I thought I’d try to write a blog in the style of the venerable Mr T.
I’m well aware that it may lack his erudition, wit and insight.
I make no promises. After all: it’s only me.
I’m just copying Dave Trott’s typographic idiosyncrasies because I like to muck around with words.
Read more on I’M NOT DAVE TROTT BUT YOU DON’T WORK IN ADVERTISING ANY MORE…..
One of the great clichés of our time is that companies should do more to put the consumer at the centre of their organisation. Like most truisms, it contains a certain amount of …um… Truth. Corporations need to remember who pay their bills and do more to understand their end-users.
Read more on Put your customer at the edge of your organisation…
Nick Jefferson is the Managing Director of Gyro London
‘Thought leadership’. I’m sick of it. Along with ‘storytelling’ and ‘Big Data’, it has to rank as one of the most ubiquitous and annoying clichés of 2013. Every event, every written piece, every fatuous conference presentation – ‘thought leadership this, thought leadership that’.
It’s not that I don’t believe in thought leadership. Far from it. I’m a passionate advocate for it. It’s just that, as with most things in life (true agency integration being one of them, by the way), if you’re talking about it, you’re probably not doing it.
Read more on ‘Thought Leadership’ is bullshit….
My parents were both primary school teachers. It’s a noble profession and teachers earn much less than doctors, lawyers and other professionals. I was a teacher once too. The lack of a decent salary was the main reason I left and decided to use my love of words and ideas in the somewhat less noble profession of marketing. I confess that I’ve never looked back particularly wistfully at my life in front of the whiteboard. Read more on Teach yourself advertising…
If you were anywhere near West London this Bank Holiday weekend, you could not fail to notice that there was a party going on – Europe’s largest street festival, the Notting Hill Carnival.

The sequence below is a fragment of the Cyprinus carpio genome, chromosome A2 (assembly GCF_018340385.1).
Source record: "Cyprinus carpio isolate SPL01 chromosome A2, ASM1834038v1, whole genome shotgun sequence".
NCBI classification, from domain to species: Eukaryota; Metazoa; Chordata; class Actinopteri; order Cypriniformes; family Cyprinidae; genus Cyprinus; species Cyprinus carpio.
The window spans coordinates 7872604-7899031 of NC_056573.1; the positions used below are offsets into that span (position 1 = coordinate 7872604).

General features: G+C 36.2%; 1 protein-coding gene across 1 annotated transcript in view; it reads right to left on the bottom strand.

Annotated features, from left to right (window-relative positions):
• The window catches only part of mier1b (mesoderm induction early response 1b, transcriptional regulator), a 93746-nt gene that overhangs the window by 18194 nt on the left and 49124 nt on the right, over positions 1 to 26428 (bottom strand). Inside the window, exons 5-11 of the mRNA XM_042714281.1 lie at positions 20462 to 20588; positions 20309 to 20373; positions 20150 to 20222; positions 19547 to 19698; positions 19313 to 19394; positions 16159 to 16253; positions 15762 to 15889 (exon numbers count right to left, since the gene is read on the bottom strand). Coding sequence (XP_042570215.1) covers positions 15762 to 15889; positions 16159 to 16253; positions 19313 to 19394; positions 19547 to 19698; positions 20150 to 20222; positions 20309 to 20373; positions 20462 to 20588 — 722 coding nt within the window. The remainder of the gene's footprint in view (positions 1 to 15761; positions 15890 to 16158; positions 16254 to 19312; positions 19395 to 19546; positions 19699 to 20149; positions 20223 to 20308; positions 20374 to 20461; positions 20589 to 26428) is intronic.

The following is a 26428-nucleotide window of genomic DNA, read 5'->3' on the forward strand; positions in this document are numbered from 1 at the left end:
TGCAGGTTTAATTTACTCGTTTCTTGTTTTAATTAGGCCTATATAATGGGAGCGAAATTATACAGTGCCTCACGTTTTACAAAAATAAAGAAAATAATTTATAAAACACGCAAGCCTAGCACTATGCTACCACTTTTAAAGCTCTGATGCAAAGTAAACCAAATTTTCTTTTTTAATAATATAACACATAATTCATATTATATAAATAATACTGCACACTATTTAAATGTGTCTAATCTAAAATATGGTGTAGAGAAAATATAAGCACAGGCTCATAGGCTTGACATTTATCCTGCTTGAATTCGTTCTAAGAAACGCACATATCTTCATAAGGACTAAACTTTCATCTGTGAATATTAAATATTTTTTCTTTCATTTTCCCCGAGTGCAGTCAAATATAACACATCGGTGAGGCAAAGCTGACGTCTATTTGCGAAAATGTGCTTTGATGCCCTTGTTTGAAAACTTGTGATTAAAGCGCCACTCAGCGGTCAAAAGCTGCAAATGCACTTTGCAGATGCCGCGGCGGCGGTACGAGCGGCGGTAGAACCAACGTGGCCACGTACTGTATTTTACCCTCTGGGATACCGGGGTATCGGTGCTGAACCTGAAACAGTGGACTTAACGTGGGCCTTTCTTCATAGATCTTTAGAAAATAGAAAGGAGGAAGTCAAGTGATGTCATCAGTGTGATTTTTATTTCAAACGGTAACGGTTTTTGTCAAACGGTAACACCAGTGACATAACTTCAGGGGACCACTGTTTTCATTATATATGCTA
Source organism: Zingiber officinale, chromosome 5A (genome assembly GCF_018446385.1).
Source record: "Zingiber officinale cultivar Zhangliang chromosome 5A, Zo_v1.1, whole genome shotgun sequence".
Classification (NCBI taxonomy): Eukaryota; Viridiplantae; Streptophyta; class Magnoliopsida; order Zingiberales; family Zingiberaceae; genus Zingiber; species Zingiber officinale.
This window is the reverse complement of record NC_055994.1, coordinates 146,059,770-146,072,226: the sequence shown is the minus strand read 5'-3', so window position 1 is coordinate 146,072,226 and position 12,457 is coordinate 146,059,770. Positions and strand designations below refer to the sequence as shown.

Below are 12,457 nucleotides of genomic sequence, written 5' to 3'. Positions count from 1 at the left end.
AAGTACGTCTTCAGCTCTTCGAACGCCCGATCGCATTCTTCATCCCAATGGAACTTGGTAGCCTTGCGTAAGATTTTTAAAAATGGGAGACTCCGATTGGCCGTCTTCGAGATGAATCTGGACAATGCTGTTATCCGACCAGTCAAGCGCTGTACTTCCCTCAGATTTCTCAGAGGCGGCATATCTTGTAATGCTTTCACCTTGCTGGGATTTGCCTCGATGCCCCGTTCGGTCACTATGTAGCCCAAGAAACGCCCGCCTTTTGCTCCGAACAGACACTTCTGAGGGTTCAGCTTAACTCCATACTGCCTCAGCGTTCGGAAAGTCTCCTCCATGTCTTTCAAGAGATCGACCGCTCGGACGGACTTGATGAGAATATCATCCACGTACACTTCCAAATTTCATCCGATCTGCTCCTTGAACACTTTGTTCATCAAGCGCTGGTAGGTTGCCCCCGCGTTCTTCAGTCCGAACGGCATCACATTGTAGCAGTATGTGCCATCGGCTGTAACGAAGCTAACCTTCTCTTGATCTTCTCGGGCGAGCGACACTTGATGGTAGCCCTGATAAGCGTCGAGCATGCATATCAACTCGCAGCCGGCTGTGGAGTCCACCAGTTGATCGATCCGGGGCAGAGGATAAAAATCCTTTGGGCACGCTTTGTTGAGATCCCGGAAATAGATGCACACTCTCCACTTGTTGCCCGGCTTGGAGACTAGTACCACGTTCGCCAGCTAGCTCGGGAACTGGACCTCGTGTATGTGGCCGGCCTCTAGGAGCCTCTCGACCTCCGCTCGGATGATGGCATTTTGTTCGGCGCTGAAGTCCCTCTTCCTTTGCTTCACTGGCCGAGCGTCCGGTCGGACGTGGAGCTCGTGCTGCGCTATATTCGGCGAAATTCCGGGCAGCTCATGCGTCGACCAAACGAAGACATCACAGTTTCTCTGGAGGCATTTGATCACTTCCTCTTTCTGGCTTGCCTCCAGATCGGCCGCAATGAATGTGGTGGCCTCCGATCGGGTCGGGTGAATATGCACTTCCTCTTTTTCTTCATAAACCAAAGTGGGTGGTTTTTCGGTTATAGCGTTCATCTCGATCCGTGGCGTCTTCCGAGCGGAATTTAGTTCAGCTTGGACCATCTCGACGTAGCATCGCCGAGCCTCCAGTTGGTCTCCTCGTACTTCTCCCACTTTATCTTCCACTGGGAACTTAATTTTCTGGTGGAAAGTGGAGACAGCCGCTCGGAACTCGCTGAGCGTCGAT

But the rest of the UK could easily have missed it. There was very little coverage on television or major marketing activity surrounding the event. This is a wasted opportunity for brands and for Britain.
I was looking at a very bad headline recently. The headline said ‘HURRY, GET THE UK’S BEST VALUE CAR INSURANCE RIGHT NOW.’ Well, for the sake of client confidentiality, it didn’t say ‘car insurance’ but it did say ‘Hurry’ and ‘Right now’. Read more on BUY SOMETHING! RIGHT NOW!…
London is hands-down the greatest city in the world. But it kills me. Firstly, the positives. London is steeped in culture, history, diversity and creativity. It’s difficult to go anywhere without seeing something or someone interesting. ‘Go for a walk’ is the best advice I could give any creative person working in this great city who finds themselves in need of inspiration. Unto them, I say: go for a bloody walk and look around you. It works for me.
Read more on In at the shallow end…
To say that the newspaper industry is undergoing enormous change would be somewhat of an understatement, but the decline of traditional print media brings new online opportunities. The US Economic Report of the President shows that online publishing was actually the third fastest-growing industry between 2007 and 2011. With news being one of the things people like to share opinions on, newspapers and magazines started publishing free content online and added Facebook, Twitter and other social media platforms to encourage their online readers to share and comment on articles. Sites like The Huffington Post or Gizmodo, driven by connected content and participation, now get millions of visitors every month, attracted by their combination of news, aggregated content and blogs. The Huffington Post already gets more traffic than The Washington Post or L.A. Times sites, getting closer to NYT.com.
And we have another kid on the block: brand journalism, named as one of the top digital trends for 2013. Read more on Brand News World – The Rise of Brand Journalism…
The 18th century political activist Thomas Paine wrote that “Reputation is what men and women think of us. Character is what God and Angels know of us.”
I like this distinction.
Traditionally, marketers have spent more time and money on the former: the focus has been on cultivating good appearances rather than doing good deeds. But in the digital era, the notion of Character becomes more important. Because while people aren’t quite omniscient yet, they are increasingly clued up about the companies that lie behind the communications.
Read more on Marketing for God and Angels…
I wrote a piece for this week’s Marketing magazine, about the Census.
While I was researching it, I found that the questions have changed since the survey was introduced in its modern form in 1801. I particularly liked the direct approach of the 1871 version, which asked whether there were any “idiots, imbeciles or lunatics” in the household. Questions of political correctness aside, it’s a shame that this question wasn’t repeated in future waves of research, as the data would have been fascinating. Is the British public becoming more or less idiotic over time? Which towns and regions are particularly imbecilic? Is lunacy closely related to certain professions (“you don’t have to be mad to work here, but it helps”)? And so on.
Read more on Marketing for idiots…